While the field workflow for outdoor and nature photographers has evolved considerably, laptop computers are still a big part of the equation. If you’re an Apple devotee, then obviously some version of MacBook is the answer; on the Windows side there are many more choices.

There are lots of considerations in choosing a laptop. If it’s primarily a field tool to backup files and do a quick review and sort, the emphasis may be on size, weight, and battery life. But if you intend to do serious image optimization, the quality of the screen becomes very important as well as storage speed and graphics muscle. To date, I know of no laptop that can duplicate the accuracy and consistency for color critical work that high-end monitors with hardware-calibration offer, so some compromises are in order.

Many manufacturers offer Windows laptops combining desirable features for photographers, especially Dell, HP, Microsoft, and Lenovo. Lenovo’s latest version of their ThinkPad X1 Yoga Gen 2 is a good example (additional link to a third party review). While the standout feature of this model is the optional OLED screen, additional upgrades include an NVMe SSD with scorching performance, two Thunderbolt 3 ports, and a higher amp-hour battery in a package that exudes quality. While it does not include a dedicated GPU, the integrated Intel HD Graphics 620 should satisfy most users for the intended purpose unless this will be your primary computer.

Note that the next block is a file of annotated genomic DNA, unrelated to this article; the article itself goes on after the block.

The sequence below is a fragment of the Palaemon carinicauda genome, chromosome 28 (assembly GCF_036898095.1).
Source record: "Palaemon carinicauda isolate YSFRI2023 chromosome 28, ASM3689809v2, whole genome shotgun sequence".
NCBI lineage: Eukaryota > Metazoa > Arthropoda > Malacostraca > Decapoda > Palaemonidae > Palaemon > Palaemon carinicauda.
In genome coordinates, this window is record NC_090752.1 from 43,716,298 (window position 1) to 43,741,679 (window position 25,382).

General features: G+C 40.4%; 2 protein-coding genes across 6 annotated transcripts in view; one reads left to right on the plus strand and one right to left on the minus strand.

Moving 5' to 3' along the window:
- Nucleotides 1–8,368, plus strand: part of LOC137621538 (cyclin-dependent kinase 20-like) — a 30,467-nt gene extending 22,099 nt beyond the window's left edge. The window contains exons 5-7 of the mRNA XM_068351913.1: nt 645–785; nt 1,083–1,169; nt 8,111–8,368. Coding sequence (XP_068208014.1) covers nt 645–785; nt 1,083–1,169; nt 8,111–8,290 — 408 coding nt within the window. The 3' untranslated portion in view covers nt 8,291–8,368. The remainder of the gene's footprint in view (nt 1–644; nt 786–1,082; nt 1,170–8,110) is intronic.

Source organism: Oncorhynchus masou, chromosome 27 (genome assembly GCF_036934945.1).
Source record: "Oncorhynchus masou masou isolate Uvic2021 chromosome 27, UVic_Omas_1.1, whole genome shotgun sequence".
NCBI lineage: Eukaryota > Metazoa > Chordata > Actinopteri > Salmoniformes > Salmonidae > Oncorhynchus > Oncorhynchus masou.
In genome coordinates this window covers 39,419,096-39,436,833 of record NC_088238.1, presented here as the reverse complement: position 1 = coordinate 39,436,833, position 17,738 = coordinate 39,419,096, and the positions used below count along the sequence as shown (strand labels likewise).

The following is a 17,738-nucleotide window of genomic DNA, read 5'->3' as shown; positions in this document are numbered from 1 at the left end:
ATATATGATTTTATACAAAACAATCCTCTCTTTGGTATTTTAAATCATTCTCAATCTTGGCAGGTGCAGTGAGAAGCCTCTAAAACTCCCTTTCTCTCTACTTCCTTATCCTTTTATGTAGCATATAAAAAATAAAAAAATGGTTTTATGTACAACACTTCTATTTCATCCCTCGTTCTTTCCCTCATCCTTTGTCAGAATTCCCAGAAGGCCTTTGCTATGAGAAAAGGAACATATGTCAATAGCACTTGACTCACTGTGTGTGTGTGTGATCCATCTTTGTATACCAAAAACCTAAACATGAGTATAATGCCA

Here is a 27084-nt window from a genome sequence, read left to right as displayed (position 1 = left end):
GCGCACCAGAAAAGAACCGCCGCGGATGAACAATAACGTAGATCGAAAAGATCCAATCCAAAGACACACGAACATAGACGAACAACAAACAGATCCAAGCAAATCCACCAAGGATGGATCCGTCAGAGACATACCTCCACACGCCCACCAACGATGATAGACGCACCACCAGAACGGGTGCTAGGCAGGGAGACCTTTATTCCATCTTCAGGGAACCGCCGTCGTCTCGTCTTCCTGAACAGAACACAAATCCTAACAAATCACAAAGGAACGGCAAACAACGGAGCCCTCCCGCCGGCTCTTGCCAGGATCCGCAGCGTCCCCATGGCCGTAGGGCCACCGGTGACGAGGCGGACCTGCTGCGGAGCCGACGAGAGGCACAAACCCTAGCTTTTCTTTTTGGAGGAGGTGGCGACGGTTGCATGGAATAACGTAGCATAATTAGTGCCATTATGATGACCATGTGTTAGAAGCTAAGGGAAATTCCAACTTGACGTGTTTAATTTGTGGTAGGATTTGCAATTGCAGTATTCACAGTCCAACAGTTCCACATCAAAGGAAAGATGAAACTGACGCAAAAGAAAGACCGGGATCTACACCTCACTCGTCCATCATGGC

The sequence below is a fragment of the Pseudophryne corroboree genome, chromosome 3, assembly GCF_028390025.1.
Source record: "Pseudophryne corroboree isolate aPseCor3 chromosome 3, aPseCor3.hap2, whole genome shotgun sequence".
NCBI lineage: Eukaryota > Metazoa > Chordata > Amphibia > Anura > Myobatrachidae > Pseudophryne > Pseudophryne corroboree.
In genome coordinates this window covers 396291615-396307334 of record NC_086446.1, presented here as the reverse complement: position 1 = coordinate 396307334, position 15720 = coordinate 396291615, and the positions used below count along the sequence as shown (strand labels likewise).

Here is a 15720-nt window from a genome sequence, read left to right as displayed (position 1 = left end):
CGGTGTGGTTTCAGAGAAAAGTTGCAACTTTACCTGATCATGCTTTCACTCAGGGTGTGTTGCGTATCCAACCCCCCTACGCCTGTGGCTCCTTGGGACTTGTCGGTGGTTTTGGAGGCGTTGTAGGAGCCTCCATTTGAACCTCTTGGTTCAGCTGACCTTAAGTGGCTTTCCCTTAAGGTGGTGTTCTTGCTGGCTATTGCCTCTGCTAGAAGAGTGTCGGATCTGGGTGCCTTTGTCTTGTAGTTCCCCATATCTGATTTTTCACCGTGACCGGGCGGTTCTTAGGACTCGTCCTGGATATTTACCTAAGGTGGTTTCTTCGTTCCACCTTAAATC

Back to the screen. OLED is a relatively new technology, especially in laptops, but general impressions are very positive with reviews claiming great contrast, high saturation, and deep blacks, along with excellent viewing angles. In addition, in the Lenovo Companion software bundle on the X1 Yoga is a Wide-Gamut Display Setting panel in which you can select from among several color modes for a specific color profile. For example, the “Photo Pro” setting prescribes an Adobe RGB color space with 2.2 Gamma and D65 White Point—preferred parameters for many photographers. For those interested in truly arcane details regarding the OLED display see this review (note that this panel is the same one used on both Gen 1 and Gen 2 X1 Yoga OLED models). The takeaway is that while calibration from the factory could be better, for those who have the need for the highest color accuracy and have the tools to do their own calibration, the result can be a screen that measures up to professional-grade color-critical work, a rarity in laptops.

Note that the weight of this unit is less than three pounds. Something with a larger screen, dedicated graphics, and more RAM will weigh more, and likely cost more. There are always tradeoffs.

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